There are so many pieces to a successful mission in space, and keeping track of it all is no easy task. Software designed to simplify the interface between mission controllers and spacecraft data is making it easier than ever to see at a glance what’s happening and where, and when there’s a problem. And now, thanks to a NASA open source software platform, researchers, students, and others are all taking advantage.
The project started at Ames Research Center in the early 2000s, recalls Jay Trimble. The Ames computer scientist was collaborating with colleagues at the Jet Propulsion Laboratory (JPL) on software to support JPL’s Mars rover operations team, and he found it challenging that the software separated displays between disciplines. It was an echo of issues he’d seen in earlier software as a flight controller for the space shuttle.
“In the early shuttle days, all of our displays were designed by discipline. If we had a display looking at payload data, and we also wanted communications data, we had to go to the display in the communications discipline or build our own display with their data,” he explains. Same for electrical systems, data processing systems, and every other kind of data needed to know the status and health of the vehicle: there was no operational way to get it all in one place, or at the level of granularity at which we needed it across disciplines. Yet even team members working on a specific aspect of the mission often needed a more holistic view.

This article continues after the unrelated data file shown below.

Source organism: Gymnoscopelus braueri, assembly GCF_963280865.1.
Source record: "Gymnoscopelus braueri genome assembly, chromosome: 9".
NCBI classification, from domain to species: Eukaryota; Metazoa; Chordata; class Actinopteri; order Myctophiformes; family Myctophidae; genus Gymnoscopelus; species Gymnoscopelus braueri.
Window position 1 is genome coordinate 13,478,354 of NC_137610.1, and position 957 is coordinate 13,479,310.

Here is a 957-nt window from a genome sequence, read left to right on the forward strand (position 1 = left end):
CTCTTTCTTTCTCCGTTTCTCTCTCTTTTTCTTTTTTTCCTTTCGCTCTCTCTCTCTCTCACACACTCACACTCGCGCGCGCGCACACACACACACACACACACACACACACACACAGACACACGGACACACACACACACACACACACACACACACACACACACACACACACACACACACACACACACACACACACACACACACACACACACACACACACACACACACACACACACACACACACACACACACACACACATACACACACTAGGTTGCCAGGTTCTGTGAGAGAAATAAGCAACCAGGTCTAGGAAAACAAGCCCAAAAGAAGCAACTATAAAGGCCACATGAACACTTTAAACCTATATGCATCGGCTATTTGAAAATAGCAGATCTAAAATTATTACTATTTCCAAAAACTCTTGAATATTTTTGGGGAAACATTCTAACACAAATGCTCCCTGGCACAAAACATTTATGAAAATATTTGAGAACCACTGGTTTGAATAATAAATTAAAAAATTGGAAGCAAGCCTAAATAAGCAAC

Today, Trimble is part of a NASA team designing rover missions to explore the lunar poles, and the same issues apply. For example, “if I’m looking at a payload on a rover, I need to know where that rover is, what the environment looks like, where we are on our mission operations timeline, and more, to understand the context in which my payload is operating,” Trimble explains. “I need to be able to look at that data and not just ask somebody every time I need it.”
In the early Shuttle days, building and specifying displays was done months ahead of a mission he says. In the run-up to a mission, the different teams would anticipate what they’d need to see and test out displays during simulation and training. If needs changed later, it was extremely onerous to change the display. “We’d submit display requests, and it would take months to get those built.”
But computers had improved, and Trimble saw an opportunity to integrate those improvements into the flight controller’s user experience as well. He built a team that began designing a new program that would integrate and display the data feeds in a flexible, dynamic interface.
That required a lot of work on the back end, to convert data feeds into compatible formats and display historical data to help visualize trends. But Trimble says he was most focused on the user experience, and on that end, flexibility was crucial. “There have been technological walls around those disciplines. The idea here was to knock those walls down: thinking about the data and how you view it rather than the applications,” he explains. “To do that, we wanted to create an environment where you have all the data in one place, and you can view that data and compose it however you want.”
Trimble’s team began building prototypes around 2005, he recalls, and started with a desktop-based platform that was used in testing but never took off. He then started working on a web-based version with NASA’s Advanced Multimission Operations System (AMMOS) and with JPL, which offers significant advantages for collaboration and portability across centers and partner organizations. The web-based version even works on smartphones, Trimble notes, which “extends control-center decision support to anywhere.”